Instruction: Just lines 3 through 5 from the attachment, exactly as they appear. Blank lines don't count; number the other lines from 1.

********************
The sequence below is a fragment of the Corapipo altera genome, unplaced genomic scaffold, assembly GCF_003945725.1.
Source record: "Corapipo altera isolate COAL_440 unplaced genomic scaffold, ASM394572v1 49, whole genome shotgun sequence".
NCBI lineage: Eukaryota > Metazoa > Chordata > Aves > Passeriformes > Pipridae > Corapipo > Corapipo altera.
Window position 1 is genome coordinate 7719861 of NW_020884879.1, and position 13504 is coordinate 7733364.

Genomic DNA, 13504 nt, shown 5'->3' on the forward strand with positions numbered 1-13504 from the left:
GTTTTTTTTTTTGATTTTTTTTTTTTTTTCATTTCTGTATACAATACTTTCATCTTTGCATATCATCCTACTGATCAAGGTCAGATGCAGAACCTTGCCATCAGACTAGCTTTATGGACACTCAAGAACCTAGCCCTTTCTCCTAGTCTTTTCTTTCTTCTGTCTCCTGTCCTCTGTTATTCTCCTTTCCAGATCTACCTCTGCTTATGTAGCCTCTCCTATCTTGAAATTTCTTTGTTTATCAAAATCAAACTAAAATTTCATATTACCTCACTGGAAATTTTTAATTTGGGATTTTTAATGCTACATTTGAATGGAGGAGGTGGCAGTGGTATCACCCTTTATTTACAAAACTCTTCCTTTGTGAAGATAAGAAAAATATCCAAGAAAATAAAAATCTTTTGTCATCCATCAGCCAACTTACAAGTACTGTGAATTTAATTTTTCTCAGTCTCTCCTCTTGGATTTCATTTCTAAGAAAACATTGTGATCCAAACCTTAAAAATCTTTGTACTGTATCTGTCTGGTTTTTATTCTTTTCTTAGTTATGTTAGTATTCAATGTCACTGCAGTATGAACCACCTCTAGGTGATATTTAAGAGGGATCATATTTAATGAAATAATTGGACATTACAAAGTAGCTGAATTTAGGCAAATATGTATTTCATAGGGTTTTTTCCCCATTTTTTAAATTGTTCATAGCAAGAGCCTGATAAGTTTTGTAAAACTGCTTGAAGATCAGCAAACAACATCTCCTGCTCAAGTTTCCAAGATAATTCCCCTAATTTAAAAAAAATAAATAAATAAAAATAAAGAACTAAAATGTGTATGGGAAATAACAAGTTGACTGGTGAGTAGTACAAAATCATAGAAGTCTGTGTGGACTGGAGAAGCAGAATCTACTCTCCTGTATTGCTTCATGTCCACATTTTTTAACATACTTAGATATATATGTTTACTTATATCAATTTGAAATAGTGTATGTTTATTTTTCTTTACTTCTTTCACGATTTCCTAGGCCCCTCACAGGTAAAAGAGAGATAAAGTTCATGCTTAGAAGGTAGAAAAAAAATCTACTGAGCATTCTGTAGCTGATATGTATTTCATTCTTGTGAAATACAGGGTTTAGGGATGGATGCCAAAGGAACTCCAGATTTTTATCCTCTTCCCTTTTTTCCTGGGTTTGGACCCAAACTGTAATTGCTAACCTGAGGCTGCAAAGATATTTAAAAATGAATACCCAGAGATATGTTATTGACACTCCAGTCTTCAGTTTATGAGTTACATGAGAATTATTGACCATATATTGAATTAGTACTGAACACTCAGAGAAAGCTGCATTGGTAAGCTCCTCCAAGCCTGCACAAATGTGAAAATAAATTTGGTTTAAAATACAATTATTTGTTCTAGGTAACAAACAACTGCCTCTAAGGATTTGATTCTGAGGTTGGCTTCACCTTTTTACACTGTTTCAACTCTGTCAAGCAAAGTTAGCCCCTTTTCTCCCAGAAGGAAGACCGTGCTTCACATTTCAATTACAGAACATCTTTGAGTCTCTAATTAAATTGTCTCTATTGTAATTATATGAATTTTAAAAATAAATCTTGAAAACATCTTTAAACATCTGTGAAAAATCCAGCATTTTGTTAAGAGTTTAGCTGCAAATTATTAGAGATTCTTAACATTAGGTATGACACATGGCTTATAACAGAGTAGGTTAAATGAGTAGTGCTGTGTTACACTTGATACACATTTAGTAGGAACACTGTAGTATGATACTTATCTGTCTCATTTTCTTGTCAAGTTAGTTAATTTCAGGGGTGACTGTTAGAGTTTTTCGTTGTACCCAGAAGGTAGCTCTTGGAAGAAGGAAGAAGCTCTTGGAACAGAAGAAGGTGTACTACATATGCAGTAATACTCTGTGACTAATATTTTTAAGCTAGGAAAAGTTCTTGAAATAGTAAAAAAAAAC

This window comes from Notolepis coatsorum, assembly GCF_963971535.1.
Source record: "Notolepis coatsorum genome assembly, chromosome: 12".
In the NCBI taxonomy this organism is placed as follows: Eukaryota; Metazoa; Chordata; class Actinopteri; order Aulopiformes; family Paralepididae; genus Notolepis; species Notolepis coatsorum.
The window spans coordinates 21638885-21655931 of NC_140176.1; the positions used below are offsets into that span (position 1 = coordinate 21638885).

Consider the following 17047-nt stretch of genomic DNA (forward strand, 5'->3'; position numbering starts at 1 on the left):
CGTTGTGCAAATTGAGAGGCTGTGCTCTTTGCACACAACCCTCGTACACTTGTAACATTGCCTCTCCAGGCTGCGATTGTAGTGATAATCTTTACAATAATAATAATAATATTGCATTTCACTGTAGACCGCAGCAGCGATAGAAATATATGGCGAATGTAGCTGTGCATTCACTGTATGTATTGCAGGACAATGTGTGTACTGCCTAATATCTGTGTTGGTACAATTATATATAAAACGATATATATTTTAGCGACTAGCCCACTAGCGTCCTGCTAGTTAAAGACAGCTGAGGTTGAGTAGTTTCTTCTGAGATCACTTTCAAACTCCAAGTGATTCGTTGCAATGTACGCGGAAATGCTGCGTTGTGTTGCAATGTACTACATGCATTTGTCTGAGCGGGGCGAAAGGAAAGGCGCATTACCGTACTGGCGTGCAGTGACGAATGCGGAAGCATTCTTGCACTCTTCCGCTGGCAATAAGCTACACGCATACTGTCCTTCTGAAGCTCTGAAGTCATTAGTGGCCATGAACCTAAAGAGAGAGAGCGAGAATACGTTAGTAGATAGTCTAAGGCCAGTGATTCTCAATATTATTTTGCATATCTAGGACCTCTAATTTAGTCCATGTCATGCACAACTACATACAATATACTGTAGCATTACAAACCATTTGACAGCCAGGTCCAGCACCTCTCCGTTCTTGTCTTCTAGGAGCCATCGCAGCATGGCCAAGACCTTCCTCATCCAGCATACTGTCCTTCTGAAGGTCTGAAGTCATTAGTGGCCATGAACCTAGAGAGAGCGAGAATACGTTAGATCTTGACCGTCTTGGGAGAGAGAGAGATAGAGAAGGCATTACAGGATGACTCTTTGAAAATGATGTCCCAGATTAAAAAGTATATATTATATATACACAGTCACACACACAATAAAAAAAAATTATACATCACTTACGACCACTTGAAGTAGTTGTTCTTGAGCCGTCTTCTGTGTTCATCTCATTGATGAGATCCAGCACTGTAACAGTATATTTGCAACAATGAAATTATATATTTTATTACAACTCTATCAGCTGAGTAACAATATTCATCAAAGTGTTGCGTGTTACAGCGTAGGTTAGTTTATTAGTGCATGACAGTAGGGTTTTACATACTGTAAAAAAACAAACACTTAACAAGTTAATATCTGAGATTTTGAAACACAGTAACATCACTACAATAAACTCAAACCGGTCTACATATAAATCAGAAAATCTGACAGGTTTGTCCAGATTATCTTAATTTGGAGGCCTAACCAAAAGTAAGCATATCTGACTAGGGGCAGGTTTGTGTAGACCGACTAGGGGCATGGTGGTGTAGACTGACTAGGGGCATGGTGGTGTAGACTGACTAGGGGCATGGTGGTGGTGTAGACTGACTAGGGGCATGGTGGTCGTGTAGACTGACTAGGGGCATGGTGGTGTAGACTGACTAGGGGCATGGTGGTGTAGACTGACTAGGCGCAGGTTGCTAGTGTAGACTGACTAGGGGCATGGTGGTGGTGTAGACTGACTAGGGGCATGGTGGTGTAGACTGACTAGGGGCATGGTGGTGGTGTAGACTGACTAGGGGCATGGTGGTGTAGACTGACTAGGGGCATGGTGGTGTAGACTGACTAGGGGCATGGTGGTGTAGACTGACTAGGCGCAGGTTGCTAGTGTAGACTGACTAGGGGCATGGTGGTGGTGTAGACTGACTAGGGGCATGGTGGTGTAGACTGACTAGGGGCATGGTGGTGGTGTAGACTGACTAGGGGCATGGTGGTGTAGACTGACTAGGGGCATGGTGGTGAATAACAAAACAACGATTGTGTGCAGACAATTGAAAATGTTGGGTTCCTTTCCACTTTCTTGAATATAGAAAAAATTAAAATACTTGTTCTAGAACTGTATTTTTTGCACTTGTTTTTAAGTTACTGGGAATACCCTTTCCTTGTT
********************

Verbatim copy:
NCBI lineage: Eukaryota > Metazoa > Chordata > Aves > Passeriformes > Pipridae > Corapipo > Corapipo altera.
Window position 1 is genome coordinate 7719861 of NW_020884879.1, and position 13504 is coordinate 7733364.

Genomic DNA, 13504 nt, shown 5'->3' on the forward strand with positions numbered 1-13504 from the left: